SOUNDS OF BLUE: Esther Phillips “Alone Again, Naturally” Expanded Edition By BOB PUTIGNANO

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Esther Phillips: Alone Again, Naturally

Esther Phillips:
Alone Again, Naturally

www.RealGoneMusic.com

For fifteen years Bob Putignano has been pivotal at WFDU http://wfdu.fm with his Sounds of Blue radio show: http://www.SoundsofBlue.com ; Previously a senior contributing editor at Blues Revue, Blueswax, and Goldmine magazines, and Music Editor for the Yonkers Tribune,  The Westchester Guardian,  and Making A Scene. Bob was the 2003 recipient of the “Keeping the Blues Alive” award (given by the Blues Foundation in Memphis) for his achievements in radio broadcasting.  Direct email to Bob Putignano: bob8003@yahoo.com

For fifteen years Bob Putignano has been pivotal at WFDU http://wfdu.fm with his Sounds of Blue radio show: http://www.SoundsofBlue.com ; Previously a senior contributing editor at Blues Revue, Blueswax, and Goldmine magazines, and Music Editor for the Yonkers Tribune, and Making A Scene. Bob was the 2003 recipient of the “Keeping the Blues Alive” award (given by the Blues Foundation in Memphis) for his achievements in radio broadcasting. Direct email to Bob Putignano: bob8003@yahoo.com

Released on the Kudo Record label imprint (a subsidiary of Creed Taylor’s legendary CTI record label) in 1972, “Alone Again, Naturally” by soul-blues-jazz singer Esther Phillips, produced by Creed Taylor, recorded with all-star session players and solo artists like George Benson, Maceo Parker, Ron Carter, and Billy Cobham. Creed Taylor melded pop, jazz and soul spotlighting Phillips’ vocals around a jazzy improvisational groove. Parallel to Phillips’ debut CTI album “From a Whisper to a Scream” Phillips’ sophomore outing also garnered a second Grammy nomination. With the all-star lineup of A-team session musicians, plus James Brown music director “Pee Wee” Ellis horn charts with string arrangements from CTI’s in-house coordinator Don Sebesky; this was/is a highly polished production. Yet there’s no taking away from Esther’s emotive and potent vocals exhibited here. Additionally: the sound quality is spectacular, mainly because of the always outstanding engineering skills of Rudy Van Gelder from his studio in Englewood Cliffs, NJ, and Wally Heider’s lifelike capture of the two live bonus tracks.

Highlights (from the original studio recording) starts with a heady rearrangement of Bill Withers’ (often covered) “Use Me” but this version is unique with the superb horn charts by Pee Wee Ellis, and Esther’s soulful and casual vocal treatments. Margaret Nash’s “Let’s Move & Groove” is exactly what you would expect as it cooks in a soul-blues vein where every musician hit all the right notes and accented nuances to perfection. Joe Turner’s and Pete Johnson’s well-known blues “Cherry Red” is nailed by Phillips, checkout Cornel Dupree’s guitar intro and especially his midway solo and Richard Tee’s always solid keyboard comps. Booker T’s and Eddie Floyd’s “I’ve Never Found a Man (To Love Me Like You Do)” is a sumptuous uptown stroll, but songs like the title track by Gilbert O’Sullivan, Dan Penn’s and Chips Moman’s “Do Right Woman, Do Right Man,” and Jimmy Roach’s “You & Me Together” are hindered by sappy and lame string arrangements that makes them sound generational and dated. The studio segment concludes with “Georgia Rose” featuring opening lyrics authored by the late poet and vocalist Gil Scott-Heron, but it’s otherwise ordinary.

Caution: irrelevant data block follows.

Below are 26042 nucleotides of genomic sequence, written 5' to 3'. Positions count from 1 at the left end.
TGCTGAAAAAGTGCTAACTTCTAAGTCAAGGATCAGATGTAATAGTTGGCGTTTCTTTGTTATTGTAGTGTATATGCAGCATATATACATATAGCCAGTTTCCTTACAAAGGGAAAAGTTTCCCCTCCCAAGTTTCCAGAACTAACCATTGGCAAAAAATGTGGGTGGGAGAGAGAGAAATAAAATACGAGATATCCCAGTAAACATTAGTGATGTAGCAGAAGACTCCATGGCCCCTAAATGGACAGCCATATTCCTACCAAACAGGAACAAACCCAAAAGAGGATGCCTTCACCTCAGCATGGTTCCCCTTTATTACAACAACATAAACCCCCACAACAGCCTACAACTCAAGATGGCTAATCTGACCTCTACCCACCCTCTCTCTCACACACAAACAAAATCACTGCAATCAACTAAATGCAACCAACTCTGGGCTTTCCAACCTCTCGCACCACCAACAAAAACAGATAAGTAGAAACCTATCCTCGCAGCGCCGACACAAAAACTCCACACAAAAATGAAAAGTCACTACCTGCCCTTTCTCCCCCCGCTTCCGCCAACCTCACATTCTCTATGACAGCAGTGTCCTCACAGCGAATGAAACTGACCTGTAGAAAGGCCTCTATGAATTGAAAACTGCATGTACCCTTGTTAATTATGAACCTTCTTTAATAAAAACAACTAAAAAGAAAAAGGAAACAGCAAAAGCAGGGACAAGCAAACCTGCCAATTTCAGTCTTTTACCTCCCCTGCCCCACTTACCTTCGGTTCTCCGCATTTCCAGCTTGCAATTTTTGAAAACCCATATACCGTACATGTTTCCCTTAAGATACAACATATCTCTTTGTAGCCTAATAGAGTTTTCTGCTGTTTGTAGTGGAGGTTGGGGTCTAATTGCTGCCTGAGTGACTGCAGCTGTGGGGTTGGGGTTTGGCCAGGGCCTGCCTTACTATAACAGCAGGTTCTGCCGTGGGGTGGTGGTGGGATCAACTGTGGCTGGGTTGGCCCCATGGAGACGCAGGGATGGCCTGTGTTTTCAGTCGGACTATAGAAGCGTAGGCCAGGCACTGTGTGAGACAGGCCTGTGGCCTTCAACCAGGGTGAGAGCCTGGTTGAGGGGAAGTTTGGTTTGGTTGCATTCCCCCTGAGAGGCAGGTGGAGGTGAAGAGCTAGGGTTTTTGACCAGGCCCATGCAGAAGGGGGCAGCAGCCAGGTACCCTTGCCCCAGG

The two bonus tracks are a thoughtful and classy inclusion by Real Gone Music as they are both taken from a very hard to find (in digital formats) “CTI All Stars – CTI Summer Jazz at the Hollywood Bowl” featuring a stellar band of (mostly) all CTI solo album artists: Ron Carter, Hubert Laws, George Benson, Bob James, Deodato, Johnny Hamond, Grover Washington Jr., Hank Crawford, Joe Farrell, Stanley Turrentine, Freddie Hubbard, Milt Jackson, Airto and Jack DeJohnette who is the only player who did not have a CTI album credited to his name though he appeared as a sideman on numerous CTI albums. The live version of “Cherry Red” is nasty and naturally bluesy, and the closing “God Bless the Child” (by Billie Holiday) is warm and tender except when the band adds an upbeat (but brief) instrumental passage that is hair-raising!

Forty-two years from its original release, ‘Alone Again, Naturally’ mostly holds up well, you’ll also enjoy the liners by A. Scott Galloway that should enrich your appreciation of Esther Phillips. Note(s): *In the early fifties Phillips was discovered by the great Johnny Otis who scored a number one R&B hit “Double Crossing Blues,” Phillips was just thirteen years old, and used her then stage name (Little Esther.)  **Unfortunately Esther Phillips was addicted to drugs and alcohol; those demons accelerated her demise at the young age of just forty-eight in 1984. But on a softer note, let’s hope Real Gone Music gets to releasing more Esther Phillips recordings in the not too distant future, as there are several more good ones from the CTI vaults and elsewhere to pull from.

For fifteen years Bob Putignano has been pivotal at WFDU http://wfdu.fm with his Sounds of Blue radio show: http://www.SoundsofBlue.com ; Previously a senior contributing editor at Blues Revue, Blueswax, and Goldmine magazines, and Music Editor for the Yonkers Tribune, and Making A Scene. Bob was the 2003 recipient of the “Keeping the Blues Alive” award (given by the Blues Foundation in Memphis) for his achievements in radio broadcasting.  Direct email to Bob Putignano: bob8003@yahoo.com.

 

eHeziSOUNDS OF BLUE: Esther Phillips “Alone Again, Naturally” Expanded Edition By BOB PUTIGNANO

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